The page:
Staunton, March 24 – Vladimir Putin has said and thus many in Russia and the West are prepared to accept that his proposal for amalgamating Russia’s regions and eliminating the non-Russian republics is necessary for the effective administration of the country, one consistent with contemporary international practice and the interests of the Russian people.
But according to an analysis prepared by Nail Gilmanov, a Tatar commentator, the Russian president’s proposal represents a retrograde step to increase central control over the country’s reigons and one that “ignores world practice, the Russian Constitution, good sense” and the interests of Russian citizens (www.irekle.org/articles/i39.html ).
He makes nine key arguments and provides extensive evidence in support of each:
· First, “almost all the largest states of the world are federations” and “the principles of federalism operate in many unitary states as well.”
· Second, “the subjects of a federation and regions in democratic statesin practice never are joined together.”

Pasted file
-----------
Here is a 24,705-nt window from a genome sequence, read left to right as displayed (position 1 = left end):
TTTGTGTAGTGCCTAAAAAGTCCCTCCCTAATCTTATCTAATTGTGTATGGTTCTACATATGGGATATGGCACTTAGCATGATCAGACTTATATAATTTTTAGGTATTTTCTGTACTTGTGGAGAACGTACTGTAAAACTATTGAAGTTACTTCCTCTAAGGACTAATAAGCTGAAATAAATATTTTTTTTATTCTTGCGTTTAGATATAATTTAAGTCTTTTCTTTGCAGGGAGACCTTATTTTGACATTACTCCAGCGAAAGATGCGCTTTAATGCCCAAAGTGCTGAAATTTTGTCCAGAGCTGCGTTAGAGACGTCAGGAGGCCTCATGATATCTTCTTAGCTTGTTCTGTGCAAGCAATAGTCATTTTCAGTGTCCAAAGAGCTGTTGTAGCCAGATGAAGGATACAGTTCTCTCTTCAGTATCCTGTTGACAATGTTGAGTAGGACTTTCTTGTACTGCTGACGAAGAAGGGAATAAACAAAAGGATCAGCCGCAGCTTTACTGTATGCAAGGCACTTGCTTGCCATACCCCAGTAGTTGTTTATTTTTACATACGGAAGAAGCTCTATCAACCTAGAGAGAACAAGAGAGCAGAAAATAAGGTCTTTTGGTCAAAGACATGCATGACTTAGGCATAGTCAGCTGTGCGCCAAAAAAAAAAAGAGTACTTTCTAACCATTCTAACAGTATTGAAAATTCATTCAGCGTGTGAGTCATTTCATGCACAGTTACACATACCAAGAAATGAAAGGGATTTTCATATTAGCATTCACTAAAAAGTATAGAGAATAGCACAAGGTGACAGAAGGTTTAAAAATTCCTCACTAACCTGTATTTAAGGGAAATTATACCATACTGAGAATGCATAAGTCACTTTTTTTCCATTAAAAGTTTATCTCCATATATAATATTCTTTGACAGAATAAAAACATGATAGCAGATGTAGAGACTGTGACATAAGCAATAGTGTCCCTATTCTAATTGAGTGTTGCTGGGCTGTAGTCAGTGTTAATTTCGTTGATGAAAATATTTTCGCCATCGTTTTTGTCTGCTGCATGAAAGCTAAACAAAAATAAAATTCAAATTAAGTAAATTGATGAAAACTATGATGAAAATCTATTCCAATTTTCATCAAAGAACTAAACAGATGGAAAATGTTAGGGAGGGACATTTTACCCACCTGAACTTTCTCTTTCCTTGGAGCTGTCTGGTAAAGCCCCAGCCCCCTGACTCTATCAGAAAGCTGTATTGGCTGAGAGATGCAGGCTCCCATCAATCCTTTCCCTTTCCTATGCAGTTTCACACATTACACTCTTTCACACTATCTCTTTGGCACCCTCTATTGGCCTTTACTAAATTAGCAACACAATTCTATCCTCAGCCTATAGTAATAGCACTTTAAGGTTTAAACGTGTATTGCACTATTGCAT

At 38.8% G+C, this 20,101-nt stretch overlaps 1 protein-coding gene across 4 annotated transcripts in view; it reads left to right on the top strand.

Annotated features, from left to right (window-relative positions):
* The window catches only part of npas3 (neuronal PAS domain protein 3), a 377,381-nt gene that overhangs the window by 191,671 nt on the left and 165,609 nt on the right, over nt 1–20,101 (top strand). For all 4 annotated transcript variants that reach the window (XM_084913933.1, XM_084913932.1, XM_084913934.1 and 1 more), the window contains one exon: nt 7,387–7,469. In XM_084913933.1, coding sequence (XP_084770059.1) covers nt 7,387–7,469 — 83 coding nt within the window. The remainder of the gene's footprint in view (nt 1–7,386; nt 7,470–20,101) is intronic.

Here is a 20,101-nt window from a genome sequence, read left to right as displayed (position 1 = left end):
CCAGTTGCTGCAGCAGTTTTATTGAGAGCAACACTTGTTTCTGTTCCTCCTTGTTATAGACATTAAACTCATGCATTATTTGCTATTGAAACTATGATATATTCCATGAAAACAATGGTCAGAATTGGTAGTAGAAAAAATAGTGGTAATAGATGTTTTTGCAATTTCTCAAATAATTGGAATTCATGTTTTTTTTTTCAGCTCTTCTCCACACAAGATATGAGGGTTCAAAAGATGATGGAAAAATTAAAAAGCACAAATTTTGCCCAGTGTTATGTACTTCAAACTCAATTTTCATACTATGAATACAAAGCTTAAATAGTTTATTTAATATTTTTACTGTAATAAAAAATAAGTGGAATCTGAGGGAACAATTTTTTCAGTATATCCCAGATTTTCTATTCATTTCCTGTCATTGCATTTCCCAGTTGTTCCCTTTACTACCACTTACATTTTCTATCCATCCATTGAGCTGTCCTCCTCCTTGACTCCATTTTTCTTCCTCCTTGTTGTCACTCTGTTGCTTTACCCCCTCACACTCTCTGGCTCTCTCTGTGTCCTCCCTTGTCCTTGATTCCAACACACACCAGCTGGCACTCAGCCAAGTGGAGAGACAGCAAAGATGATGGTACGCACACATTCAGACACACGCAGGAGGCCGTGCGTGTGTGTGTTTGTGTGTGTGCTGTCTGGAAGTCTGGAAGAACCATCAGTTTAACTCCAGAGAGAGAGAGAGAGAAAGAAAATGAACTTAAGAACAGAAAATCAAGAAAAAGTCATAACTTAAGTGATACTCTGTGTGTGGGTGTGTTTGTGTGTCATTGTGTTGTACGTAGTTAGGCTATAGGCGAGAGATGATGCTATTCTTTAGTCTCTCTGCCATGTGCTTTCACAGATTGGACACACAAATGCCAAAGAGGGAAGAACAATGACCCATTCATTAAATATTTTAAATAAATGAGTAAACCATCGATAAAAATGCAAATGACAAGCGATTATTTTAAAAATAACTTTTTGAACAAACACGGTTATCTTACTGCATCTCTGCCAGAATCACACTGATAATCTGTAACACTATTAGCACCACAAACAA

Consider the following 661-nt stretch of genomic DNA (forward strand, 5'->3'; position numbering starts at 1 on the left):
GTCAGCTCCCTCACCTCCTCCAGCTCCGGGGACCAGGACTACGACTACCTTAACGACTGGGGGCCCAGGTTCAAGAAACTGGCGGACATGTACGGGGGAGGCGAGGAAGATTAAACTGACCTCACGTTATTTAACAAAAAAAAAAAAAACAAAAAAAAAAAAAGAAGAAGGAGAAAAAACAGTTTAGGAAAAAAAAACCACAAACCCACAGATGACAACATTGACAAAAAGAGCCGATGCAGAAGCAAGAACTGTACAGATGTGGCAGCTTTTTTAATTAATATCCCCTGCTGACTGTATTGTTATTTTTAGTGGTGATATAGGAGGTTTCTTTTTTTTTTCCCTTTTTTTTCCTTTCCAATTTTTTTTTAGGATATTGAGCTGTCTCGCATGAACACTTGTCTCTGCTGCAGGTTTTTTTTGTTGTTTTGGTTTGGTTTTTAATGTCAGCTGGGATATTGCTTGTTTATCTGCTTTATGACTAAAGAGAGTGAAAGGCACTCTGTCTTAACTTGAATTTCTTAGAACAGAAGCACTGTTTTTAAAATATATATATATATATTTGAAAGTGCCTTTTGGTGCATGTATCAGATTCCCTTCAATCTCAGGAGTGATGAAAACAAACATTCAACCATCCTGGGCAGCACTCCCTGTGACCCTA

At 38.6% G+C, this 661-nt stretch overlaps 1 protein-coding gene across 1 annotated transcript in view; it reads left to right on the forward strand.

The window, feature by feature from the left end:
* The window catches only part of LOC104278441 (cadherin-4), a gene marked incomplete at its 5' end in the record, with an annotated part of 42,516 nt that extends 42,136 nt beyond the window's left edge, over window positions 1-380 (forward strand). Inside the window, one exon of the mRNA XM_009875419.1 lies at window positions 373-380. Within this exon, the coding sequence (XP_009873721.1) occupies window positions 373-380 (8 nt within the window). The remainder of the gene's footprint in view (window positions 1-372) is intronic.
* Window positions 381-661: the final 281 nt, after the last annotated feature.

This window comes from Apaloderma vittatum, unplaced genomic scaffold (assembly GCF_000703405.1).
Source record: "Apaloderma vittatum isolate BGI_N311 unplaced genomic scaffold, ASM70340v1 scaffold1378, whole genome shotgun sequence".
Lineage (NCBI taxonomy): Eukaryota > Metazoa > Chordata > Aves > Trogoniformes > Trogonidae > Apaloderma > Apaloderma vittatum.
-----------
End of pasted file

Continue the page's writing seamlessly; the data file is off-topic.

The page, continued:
· Third, “the territorial division on the basis of nationality exists in one form or another in the majority of multi-national states.”
· Fourth, “plans for changing the structure of Russia are basd on the interests of the authorities and ruling elite and completely contradict the interests of the country and its citizens.
· Fifth, “the federalsstem with subjects of various types and a flexible system of relations with the regions is the only form of state administration acceptable for Russia.”
· Sixth, “at the foundation of federal relations must be the interests of citizens, respect for national feelings, regional and local patriotism and the rights of subjects of the Russian Federation.”
· Seventh, “the imposition of the term ‘[non-ethnic] Russian nation’ will not lead to the unity of the peoples of Russia.”
· Eighth, “real federalism and democracy are the basis for the preservation and successful development of the country.”
· And ninth, “one cannot move forward by idealizing the past and attempting to return to the Russia of the beginning of the 20th century.”